Since buying a shotgun I've started reading a couple of hunting blogs. NorCal Cazadora is good, as is A Mindful Carnivore. No doubt there are others as well. I'm so new to hunting and guns that I don't even know enough to ask the stupid questions. So it's nice to have access to the worlds of thoughtful and experienced hunters.
This coming weekend I'm hosting a cookie baking party. It's a more social version of the holiday cookie exchange. Instead of just passing out plates with cookies to friends, I bring the friends and their doughs together for the baking. Then we divvy up the cookies at the end. It's always fun to see what kinds of cookies people bring. I used to ask folks to bring copies of their recipe too. But now that everyone has email, it's trivially easy for those as want the recipes to get them. I host get-togethers so rarely these days. I'd like to do it more often, but it seems I only find the time for such things when the garden is not in full swing.
I made my first ever batch of duck confit, with duck raised on grass locally. I'm not sure if the birds were in rigor mortis, or if duck is just a lot more tightly put together than chicken. The ducks were slaughtered the day before I brought them home and cut them up. It took quite some doing; almost an hour to break down two birds. I know my butchery skills are rusty, but it doesn't take me that long with two chickens. Anyway, the legs were cured for two days, then poached in duck fat, and stored in a wide-mouth quart canning jar covered completely by their own fat. The confit is supposed to sit for two weeks before sampling. I'm hoping I can wait that long. What I really want now is a baguette worthy of the name to smear the confit over, to see if I can reproduce a simple, unctuous, perfect appetizer I once enjoyed in Europe. I made just a modest quart of stock from the roasted carcasses, and put the breasts into the freezer. At some point we'll have a feast of duck breast.
As of the end of November we've exceeded our harvest tally from last year by about 145 pounds. And there are still hardy leeks and a few cabbages out there to harvest, plus a trickle of lettuce and spinach coming from the cold frame. I'm curious too about the gobo still in the ground. I wonder how it behaves over the winter. Does it become sweeter, as many other roots do? Will it hold until spring?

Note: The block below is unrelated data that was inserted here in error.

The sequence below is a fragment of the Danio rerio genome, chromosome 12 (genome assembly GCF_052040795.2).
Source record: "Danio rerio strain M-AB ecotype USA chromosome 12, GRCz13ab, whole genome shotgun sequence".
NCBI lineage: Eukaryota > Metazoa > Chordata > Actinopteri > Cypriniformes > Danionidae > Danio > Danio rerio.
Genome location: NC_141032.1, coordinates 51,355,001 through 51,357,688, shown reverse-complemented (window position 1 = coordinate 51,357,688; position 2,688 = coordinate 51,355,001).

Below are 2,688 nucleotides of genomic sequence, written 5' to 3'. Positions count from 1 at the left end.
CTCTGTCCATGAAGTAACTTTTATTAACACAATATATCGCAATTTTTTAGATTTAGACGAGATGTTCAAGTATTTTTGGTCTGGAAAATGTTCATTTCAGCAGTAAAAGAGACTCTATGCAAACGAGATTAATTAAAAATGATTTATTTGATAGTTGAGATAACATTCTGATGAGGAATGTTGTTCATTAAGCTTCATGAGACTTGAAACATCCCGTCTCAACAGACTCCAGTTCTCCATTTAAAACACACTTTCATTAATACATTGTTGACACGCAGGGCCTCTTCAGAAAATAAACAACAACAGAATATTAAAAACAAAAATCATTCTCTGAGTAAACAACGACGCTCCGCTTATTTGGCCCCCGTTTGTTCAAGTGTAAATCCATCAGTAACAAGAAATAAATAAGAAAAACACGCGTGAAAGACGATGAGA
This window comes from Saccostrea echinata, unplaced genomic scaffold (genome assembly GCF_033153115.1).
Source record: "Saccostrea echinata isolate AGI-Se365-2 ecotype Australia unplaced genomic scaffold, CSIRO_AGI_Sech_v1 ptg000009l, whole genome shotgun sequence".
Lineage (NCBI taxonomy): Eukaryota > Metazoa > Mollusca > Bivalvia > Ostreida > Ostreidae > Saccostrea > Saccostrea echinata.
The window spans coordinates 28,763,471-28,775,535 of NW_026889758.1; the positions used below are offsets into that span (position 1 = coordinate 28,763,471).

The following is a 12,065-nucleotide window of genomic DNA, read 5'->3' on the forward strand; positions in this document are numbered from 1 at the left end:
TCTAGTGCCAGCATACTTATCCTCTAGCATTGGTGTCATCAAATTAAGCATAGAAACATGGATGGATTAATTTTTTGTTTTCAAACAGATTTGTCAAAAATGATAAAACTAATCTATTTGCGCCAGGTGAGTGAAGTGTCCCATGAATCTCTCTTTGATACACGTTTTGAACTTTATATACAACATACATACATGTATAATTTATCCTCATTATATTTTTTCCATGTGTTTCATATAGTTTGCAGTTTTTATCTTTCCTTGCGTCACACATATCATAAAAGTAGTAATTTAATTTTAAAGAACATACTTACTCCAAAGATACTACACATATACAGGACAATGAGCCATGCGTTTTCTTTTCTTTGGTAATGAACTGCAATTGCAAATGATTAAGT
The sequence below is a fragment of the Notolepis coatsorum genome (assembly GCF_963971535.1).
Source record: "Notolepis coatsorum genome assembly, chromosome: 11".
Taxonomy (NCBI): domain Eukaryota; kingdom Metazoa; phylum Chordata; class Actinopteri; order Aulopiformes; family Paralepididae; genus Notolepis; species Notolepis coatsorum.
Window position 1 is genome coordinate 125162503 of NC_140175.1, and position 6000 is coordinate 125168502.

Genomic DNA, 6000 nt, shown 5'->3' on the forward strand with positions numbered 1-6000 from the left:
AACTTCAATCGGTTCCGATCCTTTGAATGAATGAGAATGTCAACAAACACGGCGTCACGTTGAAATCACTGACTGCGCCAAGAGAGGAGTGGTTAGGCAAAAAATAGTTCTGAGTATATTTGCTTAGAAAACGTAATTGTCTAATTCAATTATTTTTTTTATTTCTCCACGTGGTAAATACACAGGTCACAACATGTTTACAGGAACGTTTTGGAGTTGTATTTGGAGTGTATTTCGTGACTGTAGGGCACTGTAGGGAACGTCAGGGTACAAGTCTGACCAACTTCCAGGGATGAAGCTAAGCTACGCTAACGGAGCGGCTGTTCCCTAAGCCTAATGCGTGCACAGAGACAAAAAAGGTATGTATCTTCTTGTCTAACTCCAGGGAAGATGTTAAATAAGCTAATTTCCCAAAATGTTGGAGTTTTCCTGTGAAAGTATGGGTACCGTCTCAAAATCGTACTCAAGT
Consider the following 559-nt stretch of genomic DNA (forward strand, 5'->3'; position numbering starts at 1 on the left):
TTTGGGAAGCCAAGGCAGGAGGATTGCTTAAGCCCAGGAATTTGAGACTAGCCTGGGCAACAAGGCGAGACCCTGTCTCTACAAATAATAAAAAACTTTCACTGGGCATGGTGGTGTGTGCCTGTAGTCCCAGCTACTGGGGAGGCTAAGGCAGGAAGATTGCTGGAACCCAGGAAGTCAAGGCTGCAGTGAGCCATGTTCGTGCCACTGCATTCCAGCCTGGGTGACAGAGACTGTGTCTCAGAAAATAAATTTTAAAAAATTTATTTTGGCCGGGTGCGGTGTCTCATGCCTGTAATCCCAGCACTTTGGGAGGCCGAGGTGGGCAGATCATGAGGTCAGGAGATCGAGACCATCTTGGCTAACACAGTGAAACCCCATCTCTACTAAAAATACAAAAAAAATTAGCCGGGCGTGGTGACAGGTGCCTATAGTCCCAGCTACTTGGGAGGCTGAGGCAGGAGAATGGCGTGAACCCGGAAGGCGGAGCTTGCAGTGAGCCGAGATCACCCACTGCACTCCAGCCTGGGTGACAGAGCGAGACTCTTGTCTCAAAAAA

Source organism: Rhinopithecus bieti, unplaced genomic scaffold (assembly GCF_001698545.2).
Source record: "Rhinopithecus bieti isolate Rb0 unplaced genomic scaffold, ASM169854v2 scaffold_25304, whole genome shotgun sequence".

I'm planning to experiment with repurposing an old wool sweater into felted mittens. We have a few old sweaters with holes in them, and I'm hoping to get at least a couple pairs out of the first sweater I felt. This video shows how to do it, and makes it look pretty easy. I'm no great shakes at all as a seamstress, but that project looks manageable. It would be nice to revive the old skill of making something so useful from worn out sweaters. I'll skip the decorative buttons though.
Two and a half weeks to go, at most, for the turkey. We plan to have her for New Year's Eve dinner, unless we can't get a grass-fed prime rib for Christmas. I feel very lucky to know of three local-ish farms that raise beef entirely on grass. None of them are in my county, but there's one each in two adjacent counties, and another at the near end of Lancaster County. Our chances of obtaining the cut we want from one of them are good. Prime rib is such a luxurious thing. Most of the meat we buy all the rest of the year is either whole birds or ground meat - essentially the cheapest kinds of meat, albeit from local grass-based farmers. So, we content ourselves with the cheapest (not cheap) of the best kind of meat all year, except for this one winter feast. Feast days are very important to me. I love the traditional dishes that make up our very different Thanksgiving and Christmas meals. Though I deeply enjoy prime rib and Yorkshire pudding, I wouldn't want to rob this singular day of its significance by indulging in them at other times of year, even if we could afford to do so. The rarity is what makes me appreciate them, treasure them, and celebrate them. I'm really looking forward to it!